All students, staff, faculty, and friends are invited to visit the Crab Lab during its open house on Friday, September 27, from noon to 6 p.m., in Swindells 139 and 128, according to Tara Maginnis, biology. With over 1,000 gallons of saltwater and six species of crab, there is plenty to explore. Maginnis and her biology research students will be there explaining how the lab works and what kind of research goes on there (and no, you don’t get to eat the crabs). For more information contact Maginnis at email@example.com.
University of Portland has been named the top producer of Fulbright scholars in the nation among “master’s universities” for the third consecutive year, according to a study released today by the Chronicle of Higher Education. The University had six alumni win the prestigious grants to work and study abroad for 2012-13.
Three of the Fulbrights won by UP alumni for 2012-13 are for English teaching positions in Germany, while the others are for graduate studies in the United Kingdom, research in India, and English teaching in Spain.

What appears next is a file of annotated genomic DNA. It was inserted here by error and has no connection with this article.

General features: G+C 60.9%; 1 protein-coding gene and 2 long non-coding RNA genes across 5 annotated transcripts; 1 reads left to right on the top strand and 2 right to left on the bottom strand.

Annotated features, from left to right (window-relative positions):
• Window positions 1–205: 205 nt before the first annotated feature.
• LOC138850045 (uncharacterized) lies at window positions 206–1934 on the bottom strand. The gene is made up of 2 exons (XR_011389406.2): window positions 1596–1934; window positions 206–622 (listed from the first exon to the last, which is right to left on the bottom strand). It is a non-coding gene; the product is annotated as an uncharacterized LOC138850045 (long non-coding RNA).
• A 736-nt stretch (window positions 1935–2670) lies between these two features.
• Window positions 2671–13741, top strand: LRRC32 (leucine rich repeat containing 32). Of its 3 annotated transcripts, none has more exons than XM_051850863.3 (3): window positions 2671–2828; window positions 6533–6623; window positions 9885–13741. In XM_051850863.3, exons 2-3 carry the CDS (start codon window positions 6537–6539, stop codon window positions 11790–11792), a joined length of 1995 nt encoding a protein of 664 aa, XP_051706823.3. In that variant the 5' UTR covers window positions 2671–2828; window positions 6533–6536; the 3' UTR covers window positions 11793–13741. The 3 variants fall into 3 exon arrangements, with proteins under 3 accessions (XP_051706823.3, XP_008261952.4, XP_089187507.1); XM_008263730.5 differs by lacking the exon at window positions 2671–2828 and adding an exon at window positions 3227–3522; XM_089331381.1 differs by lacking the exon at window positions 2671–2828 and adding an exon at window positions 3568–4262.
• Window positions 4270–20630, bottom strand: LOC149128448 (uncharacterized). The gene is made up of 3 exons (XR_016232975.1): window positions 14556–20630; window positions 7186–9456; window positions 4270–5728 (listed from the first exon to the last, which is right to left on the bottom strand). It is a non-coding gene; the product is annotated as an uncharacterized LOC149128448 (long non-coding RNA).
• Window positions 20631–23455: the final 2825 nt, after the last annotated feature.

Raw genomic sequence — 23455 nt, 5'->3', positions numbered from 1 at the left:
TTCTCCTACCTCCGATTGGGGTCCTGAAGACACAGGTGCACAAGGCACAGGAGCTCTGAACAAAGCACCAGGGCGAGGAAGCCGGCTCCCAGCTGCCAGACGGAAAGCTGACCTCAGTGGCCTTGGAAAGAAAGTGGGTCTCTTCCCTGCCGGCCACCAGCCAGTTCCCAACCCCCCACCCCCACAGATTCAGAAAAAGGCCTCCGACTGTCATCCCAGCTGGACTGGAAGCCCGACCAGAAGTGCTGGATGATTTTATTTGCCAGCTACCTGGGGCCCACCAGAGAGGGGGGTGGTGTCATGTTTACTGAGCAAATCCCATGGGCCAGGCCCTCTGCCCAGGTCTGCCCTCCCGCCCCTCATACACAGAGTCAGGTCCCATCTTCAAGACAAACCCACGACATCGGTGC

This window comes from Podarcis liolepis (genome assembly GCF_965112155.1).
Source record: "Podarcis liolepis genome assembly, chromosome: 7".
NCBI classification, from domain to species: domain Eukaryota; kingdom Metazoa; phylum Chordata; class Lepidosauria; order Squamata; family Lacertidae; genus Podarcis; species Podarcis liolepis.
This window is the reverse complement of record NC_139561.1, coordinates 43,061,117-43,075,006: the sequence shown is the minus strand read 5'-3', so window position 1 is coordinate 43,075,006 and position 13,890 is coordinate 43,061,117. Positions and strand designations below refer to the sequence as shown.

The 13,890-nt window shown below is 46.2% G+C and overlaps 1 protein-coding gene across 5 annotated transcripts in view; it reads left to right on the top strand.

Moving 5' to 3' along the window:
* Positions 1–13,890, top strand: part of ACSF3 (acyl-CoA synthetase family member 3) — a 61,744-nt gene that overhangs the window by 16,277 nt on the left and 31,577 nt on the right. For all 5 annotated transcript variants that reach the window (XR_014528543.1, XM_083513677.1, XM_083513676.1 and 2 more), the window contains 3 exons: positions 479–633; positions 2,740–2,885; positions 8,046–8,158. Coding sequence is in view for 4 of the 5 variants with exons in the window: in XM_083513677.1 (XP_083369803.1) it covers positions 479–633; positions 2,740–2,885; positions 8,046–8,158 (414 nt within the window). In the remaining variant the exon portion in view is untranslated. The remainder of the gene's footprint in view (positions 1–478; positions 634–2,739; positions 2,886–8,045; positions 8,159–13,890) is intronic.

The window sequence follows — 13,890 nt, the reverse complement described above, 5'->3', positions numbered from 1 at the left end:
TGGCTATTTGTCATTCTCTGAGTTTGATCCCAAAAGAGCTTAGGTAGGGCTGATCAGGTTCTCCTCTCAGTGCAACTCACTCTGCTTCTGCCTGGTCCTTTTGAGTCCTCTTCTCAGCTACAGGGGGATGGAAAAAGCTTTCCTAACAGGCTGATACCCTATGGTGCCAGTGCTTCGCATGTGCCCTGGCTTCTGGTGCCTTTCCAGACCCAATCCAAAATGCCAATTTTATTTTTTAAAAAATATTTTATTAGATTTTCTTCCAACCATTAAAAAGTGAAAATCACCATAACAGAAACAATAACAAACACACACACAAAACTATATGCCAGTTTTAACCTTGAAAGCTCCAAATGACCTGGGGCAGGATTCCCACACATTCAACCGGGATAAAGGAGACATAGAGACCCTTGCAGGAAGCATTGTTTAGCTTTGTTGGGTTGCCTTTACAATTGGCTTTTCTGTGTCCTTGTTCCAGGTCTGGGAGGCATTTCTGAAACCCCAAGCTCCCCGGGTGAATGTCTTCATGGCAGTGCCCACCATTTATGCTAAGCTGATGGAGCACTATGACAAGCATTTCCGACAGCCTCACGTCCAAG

The University has been a leader among its peer institutions in producing Fulbright scholars for several years, also ranking first nationally in 2011-12, 2010-11 and 2007-08 and second nationally in 2006-07, 2008-09 and 2009-10. Since 2001, students from University of Portland have earned 40 Fulbright grants. [Read more…] about UP Fulbright winners top nation . . . Again!
Of his four years at UP, senior biology major Tim Luethke’s favorite experience was doing undergraduate research with crabs in what is known on campus as The Crab Lab. The Crab Lab, which was built by a team of students in summer 2011, has offered biology students like Tim an opportunity to get hands-on experience during their undergraduate years.
“Having the opportunity to do undergraduate research in behavioral biology was probably the most beneficial academic aspect of my time at UP,” Tim said.
His Founders Day presentation will focus on the research he did in The Crab Lab, which looked at how limb loss affects the dorsoventral righting reflex (the ability to flip over) in purple shore crabs. Tim tested crabs’ ability to turn over while missing certain assortments of limbs.
Tim said his professors, especially Dr. Tara Maginnis, helped him achieve his goals at UP.